Overconfidence really does make some people more successful than others, according to psychologists.
Some may feel it explains the apparent fame and fortune of shameless self publicists like footballers, reality TV stars and celebrities such as Alan Sugar and Piers Morgan.
Those who genuinely believe they are wonderful will do better than others who may be more talented but lack the same self belief, said the university study by researchers at the University of California.
Did Sir Alan Sugar earn his millions by being over-confident? Researchers believe overconfidence really does make some people more successful than others
Piers Morgan is a British Journalist known for his confidence when it comes to asking probing questions
As a result, reality TV stars like the cast of The Only Way Is Essex or Kim Kardashian achieve huge wealth and celebrity status to the consternation of millions.
The study found that the overconfident are masters at self promotion but they are also the ones who most desire a higher social status.
For ordinary workers it can lead to promotion about colleagues with similar talents but without the ability to exude overconfidence, added the report.
In the UK, some may see these traits in plenty of famous people who appear not to necessarily be any more talented than their peers but know how to blow their own trumpet, such as Twitter-mad football badboy Joey Barton for instance.
Kim Kardashian is an outgoing American socialite that has risen to fame this year
People who are overconfident genuinely believe they are ‘more physically talented, socially adept and skilled at their job than they actually are’ said the study.
In terms of climbing the ladder, it does them no harm at all, researchers told the Journal of Personality and Social Psychology.
But there is a downside. It warned: 'Overconfidence can have detrimental effects on their performance and decision making.'
Those who are overconfident often want power, fame or success, said the report’s co-author Professor Cameron Anderson.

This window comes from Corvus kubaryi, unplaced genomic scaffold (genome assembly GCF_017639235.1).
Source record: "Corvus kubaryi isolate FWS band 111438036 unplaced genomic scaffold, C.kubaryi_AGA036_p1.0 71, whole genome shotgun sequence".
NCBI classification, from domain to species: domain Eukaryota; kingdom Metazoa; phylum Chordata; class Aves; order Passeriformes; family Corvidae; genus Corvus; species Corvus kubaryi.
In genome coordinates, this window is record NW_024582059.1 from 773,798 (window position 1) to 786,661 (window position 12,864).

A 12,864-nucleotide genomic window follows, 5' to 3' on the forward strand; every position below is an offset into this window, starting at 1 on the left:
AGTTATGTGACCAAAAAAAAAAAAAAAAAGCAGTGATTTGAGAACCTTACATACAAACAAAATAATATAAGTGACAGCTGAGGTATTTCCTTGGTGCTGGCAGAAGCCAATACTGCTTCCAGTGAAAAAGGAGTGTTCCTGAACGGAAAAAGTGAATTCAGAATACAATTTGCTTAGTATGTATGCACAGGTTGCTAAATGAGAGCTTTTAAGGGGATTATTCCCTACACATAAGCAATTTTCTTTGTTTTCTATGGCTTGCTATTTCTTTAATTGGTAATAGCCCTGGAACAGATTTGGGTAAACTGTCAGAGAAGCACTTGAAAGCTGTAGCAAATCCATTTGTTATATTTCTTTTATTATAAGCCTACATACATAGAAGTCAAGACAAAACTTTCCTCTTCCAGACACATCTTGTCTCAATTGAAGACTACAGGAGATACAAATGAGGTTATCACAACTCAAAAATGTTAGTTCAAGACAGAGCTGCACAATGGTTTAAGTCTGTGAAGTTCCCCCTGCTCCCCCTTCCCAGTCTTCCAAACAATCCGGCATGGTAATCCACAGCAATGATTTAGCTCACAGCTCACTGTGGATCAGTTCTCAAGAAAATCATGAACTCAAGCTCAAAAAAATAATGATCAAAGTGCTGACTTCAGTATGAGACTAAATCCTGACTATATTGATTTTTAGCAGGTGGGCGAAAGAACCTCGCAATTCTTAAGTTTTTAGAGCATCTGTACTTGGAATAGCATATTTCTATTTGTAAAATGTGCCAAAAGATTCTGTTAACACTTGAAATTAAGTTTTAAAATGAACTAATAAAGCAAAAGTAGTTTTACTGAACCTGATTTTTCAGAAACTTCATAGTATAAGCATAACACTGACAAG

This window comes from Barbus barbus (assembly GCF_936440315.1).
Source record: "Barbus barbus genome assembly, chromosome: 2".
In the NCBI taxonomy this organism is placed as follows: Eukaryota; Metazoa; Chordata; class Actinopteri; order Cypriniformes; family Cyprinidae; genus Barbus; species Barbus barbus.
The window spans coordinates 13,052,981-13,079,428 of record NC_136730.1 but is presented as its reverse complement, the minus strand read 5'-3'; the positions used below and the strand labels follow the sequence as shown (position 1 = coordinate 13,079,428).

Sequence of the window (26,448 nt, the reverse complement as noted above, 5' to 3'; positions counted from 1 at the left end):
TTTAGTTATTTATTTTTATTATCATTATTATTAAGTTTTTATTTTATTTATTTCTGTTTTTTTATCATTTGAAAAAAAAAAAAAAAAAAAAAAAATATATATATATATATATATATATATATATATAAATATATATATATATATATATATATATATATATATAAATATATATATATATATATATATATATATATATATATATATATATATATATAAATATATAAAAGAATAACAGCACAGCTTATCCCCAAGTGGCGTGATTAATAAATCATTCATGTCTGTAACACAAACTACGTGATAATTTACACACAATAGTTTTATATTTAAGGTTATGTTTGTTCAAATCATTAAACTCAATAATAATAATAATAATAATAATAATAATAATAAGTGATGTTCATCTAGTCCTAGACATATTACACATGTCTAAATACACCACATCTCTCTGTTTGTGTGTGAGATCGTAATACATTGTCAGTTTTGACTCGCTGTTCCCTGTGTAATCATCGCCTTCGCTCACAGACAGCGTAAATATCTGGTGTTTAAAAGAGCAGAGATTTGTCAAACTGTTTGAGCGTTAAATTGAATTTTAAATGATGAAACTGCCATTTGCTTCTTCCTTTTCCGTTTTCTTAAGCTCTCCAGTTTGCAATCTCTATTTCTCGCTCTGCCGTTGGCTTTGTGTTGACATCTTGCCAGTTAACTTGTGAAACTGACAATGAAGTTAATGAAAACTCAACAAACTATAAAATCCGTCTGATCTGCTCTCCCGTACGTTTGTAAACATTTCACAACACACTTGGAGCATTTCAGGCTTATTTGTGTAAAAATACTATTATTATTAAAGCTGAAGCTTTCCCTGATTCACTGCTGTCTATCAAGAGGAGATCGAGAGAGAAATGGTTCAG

He said: 'Our studies found that overconfidence helped people attain social status.
'People who believed they were better than others, even when they weren’t, were given a higher place in the social ladder.
'And the motive to attain higher social status thus spurred overconfidence.'
Overconfident people will make sure they get noticed, said the researchers.
If two people carry out the same task and achieve the same result, the overconfident one will do it in a way that draws attention to them rather than their colleague, for instance.
When they are in a group they will make sure their voices are heard and others will get the impression they have more ‘clout and prestige’ said Professor Anderson.
He said: 'People are very easily swayed by others’ confidence even when that confidence is unjustified.
'Displays of confidence are given an inordinate amount of weight.'
The researchers conducted a series of six experiments on a group of almost 250 MBA students to test their own levels of overconfidence and their impression on others.
The girls from The Only Way Is Essex have jumped to stardom by playing themselves (L-R: Lucy Mecklenburgh, Billie Faiers, Lauren Pope, Lydia Bright, Jessica Wright and Samantha Faiers)
In one, they were asked to look at a list of historical names, events, books and poems and identify the ones they recognised.
The researchers added some fake names into the list - including Bonnie Prince Lorenzo, Queen Shaddock and Galileo Lovano!
The overconfident students were most likely to say they recognised the fake names, because it makes them look more intelligent than they really are.
Yet the same overconfident students who had pretended to recognise the fake names were also deemed to have the highest social status among the rest of the group.
Instead of being seen as brash, overconfident or even narcissistic, they were perceived as ‘terrific’ and even ‘beloved’ said Prof Anderson.
He added: 'These big participators were not obnoxious, they didn’t say, "I’m really good at this."
'Instead, their behavior was much more subtle. They simply participated more and exhibited more comfort with the task - even though they were no more competent than anyone else.
Read more: http://www.dailymail.co.uk/sciencetech/article-2188148/Sir-Alan-Sugar-effect-Overconfidence-make-successful-workplace.html#ixzz23XNqCzAc